Bishop Matthew Clark of Rochester (NY) has imposed severe restrictions on the Catholic Physicians Guild and the Catholic Lawyers Guild in his diocese, after both groups issued statements critical of homosexuality. Bishop Clark, who has been forthright in his support of homosexuals, participated in a recent national conference sponsored by the militant pro-homosexual New Ways Ministry. Bishop Clark told the two professional groups that henceforth they cannot hold meetings or disseminate literature without his permission and accused them of undermining his authority.There is some speculation as to what exactly caused the Bishop to accuse these groups of "undermining his authority". In the case of the "Catholic Lawyers Guild" it seems to be a notice that they published critical of the “Mass for Gay and Lesbian Catholics” which I mentioned above. The lawyers guild which is officially known as the "St. Thomas More Lawyers Guild" issued a statement which begins as follows:
On March 1, 1997, Bishop Matthew H. Clark of the Diocese of Rochester, New York presided at a “Mass for Gay and Lesbian Catholics” at Sacred Heart Cathedral. Prior to the celebration of the Mass, Bishop Clark stated that he was “going to disappoint” those Catholics who had expressed the concern that he should remind those attending the Mass that homosexual activity is sinful. According to Bishop Clark, it would have been “oppressive and manipulative” to “pound on” the sinfulness of homosexual activity. (Catholic Courier, February 27, 1997, p. 3.) The media reported that “[Bishop] Clark avoided any discussion of the official teachings of the Catholic Church” on the homosexuality issue. (Rochester Democrat & Chronicle, March 2, 1997, p. 1A.)I am beginning to suspect that Bishop Clark was not fully in agreement with the public stance of the New York Bishops which was against the "homosexual marriage" bill. A search for his comments on the bill during the past few weeks comes up with only one result, when he was cornered by reporters at the blessing of a cemetery. He made a pro forma statement in support of the Catholic view on marriage, but still managed to throw in enough ambiguity that one reporter wrote that the "Bishop does believe the Catholic Church will continue to evolve in various way".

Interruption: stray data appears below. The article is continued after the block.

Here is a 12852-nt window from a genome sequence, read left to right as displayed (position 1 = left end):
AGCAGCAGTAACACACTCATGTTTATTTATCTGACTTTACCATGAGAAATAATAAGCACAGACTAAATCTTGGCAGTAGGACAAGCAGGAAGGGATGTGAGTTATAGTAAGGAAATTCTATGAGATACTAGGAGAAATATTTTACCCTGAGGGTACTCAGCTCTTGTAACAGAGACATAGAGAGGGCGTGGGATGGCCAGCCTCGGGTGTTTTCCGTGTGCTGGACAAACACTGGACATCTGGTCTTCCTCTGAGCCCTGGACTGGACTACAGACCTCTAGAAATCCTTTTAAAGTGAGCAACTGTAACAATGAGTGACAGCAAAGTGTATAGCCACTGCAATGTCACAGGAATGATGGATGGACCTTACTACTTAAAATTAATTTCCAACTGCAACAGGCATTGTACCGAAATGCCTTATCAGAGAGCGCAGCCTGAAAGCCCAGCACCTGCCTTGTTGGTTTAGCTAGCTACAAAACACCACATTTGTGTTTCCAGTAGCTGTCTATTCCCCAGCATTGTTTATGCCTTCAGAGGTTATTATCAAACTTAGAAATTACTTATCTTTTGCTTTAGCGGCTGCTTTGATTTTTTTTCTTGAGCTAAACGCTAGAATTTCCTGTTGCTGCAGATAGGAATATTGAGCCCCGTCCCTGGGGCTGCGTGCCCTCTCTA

Because of his failure to convey the full teaching of the Catholic Church on the issue of homosexuality, his words and actions caused much confusion among the faithful, especially our youth.